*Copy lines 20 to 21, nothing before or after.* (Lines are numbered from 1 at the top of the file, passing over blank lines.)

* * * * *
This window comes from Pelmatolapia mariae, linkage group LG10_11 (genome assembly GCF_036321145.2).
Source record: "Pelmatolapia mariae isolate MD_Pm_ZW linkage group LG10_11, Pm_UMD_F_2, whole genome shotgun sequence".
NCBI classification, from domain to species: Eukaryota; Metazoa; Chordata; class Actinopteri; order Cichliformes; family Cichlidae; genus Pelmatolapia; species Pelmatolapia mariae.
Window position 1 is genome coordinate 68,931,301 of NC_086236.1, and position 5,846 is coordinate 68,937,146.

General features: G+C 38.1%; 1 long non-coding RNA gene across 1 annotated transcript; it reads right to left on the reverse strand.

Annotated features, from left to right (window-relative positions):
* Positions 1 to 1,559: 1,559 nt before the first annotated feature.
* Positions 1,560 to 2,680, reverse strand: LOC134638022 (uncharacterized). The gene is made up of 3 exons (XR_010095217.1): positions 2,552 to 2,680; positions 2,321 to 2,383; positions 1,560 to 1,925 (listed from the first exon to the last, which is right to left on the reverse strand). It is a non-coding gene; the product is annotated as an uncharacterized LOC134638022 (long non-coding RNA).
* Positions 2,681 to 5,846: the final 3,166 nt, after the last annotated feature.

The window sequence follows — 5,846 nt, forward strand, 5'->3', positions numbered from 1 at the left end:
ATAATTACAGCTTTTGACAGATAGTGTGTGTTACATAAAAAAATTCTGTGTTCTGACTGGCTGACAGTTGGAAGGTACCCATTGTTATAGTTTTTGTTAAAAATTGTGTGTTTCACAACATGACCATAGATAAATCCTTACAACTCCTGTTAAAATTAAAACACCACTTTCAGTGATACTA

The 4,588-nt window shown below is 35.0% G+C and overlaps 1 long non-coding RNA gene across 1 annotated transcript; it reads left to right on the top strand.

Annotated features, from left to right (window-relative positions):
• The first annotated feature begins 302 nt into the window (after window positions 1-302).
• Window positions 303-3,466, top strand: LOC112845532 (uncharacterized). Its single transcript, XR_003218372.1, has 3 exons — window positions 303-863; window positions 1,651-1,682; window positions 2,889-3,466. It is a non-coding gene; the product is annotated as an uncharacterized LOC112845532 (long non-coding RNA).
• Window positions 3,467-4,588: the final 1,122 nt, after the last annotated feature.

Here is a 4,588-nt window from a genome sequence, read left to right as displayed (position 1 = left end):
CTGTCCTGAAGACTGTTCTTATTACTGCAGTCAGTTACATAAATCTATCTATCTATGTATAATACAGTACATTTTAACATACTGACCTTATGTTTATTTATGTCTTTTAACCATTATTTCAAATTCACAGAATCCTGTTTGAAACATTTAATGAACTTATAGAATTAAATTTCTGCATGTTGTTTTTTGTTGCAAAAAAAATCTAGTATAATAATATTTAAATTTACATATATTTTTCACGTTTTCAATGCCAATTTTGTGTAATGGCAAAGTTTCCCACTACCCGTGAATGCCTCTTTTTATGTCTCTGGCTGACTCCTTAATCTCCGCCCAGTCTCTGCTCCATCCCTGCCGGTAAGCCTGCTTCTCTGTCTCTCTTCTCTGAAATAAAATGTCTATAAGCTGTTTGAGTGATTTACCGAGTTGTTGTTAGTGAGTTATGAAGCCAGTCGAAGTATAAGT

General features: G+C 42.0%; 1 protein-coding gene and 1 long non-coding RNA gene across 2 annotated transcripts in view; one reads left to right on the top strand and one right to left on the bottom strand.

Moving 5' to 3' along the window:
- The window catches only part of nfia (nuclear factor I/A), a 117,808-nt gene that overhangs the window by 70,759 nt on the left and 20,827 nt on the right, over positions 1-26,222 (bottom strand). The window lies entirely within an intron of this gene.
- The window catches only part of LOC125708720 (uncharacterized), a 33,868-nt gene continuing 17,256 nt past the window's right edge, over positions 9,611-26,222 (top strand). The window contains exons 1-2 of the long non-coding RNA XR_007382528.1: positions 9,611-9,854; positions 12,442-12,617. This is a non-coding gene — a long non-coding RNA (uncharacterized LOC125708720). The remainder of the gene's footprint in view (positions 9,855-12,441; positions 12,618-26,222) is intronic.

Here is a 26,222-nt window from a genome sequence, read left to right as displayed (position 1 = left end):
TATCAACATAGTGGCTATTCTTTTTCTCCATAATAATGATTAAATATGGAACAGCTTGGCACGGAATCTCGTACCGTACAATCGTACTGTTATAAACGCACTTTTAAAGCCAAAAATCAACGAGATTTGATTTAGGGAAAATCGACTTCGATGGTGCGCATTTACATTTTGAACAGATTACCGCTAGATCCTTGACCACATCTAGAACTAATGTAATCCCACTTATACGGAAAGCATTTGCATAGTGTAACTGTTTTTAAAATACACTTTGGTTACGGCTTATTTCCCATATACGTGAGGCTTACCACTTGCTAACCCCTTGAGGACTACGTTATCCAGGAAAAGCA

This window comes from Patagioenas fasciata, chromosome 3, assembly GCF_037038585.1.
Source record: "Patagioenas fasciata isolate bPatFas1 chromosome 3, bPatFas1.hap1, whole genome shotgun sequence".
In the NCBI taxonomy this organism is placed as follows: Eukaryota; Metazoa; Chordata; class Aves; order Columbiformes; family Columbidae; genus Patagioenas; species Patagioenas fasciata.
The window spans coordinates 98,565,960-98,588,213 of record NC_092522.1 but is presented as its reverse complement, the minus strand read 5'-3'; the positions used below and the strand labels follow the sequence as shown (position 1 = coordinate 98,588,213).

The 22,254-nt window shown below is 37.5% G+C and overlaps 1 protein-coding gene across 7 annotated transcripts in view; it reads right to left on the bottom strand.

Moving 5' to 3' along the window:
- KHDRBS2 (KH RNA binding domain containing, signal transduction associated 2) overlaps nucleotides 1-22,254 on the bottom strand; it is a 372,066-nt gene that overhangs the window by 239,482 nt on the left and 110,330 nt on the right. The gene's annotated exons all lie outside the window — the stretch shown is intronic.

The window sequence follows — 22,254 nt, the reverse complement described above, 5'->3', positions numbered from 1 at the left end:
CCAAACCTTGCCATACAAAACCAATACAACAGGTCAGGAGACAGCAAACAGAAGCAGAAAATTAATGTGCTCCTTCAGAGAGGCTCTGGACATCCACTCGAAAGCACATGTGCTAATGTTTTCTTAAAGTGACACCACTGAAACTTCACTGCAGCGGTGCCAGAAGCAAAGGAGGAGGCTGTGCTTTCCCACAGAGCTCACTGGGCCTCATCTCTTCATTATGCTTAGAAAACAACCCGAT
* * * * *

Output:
Moving 5' to 3' along the window:
- The window catches only part of nfia (nuclear factor I/A), a 117,808-nt gene that overhangs the window by 70,759 nt on the left and 20,827 nt on the right, over positions 1-26,222 (bottom strand). The window lies entirely within an intron of this gene.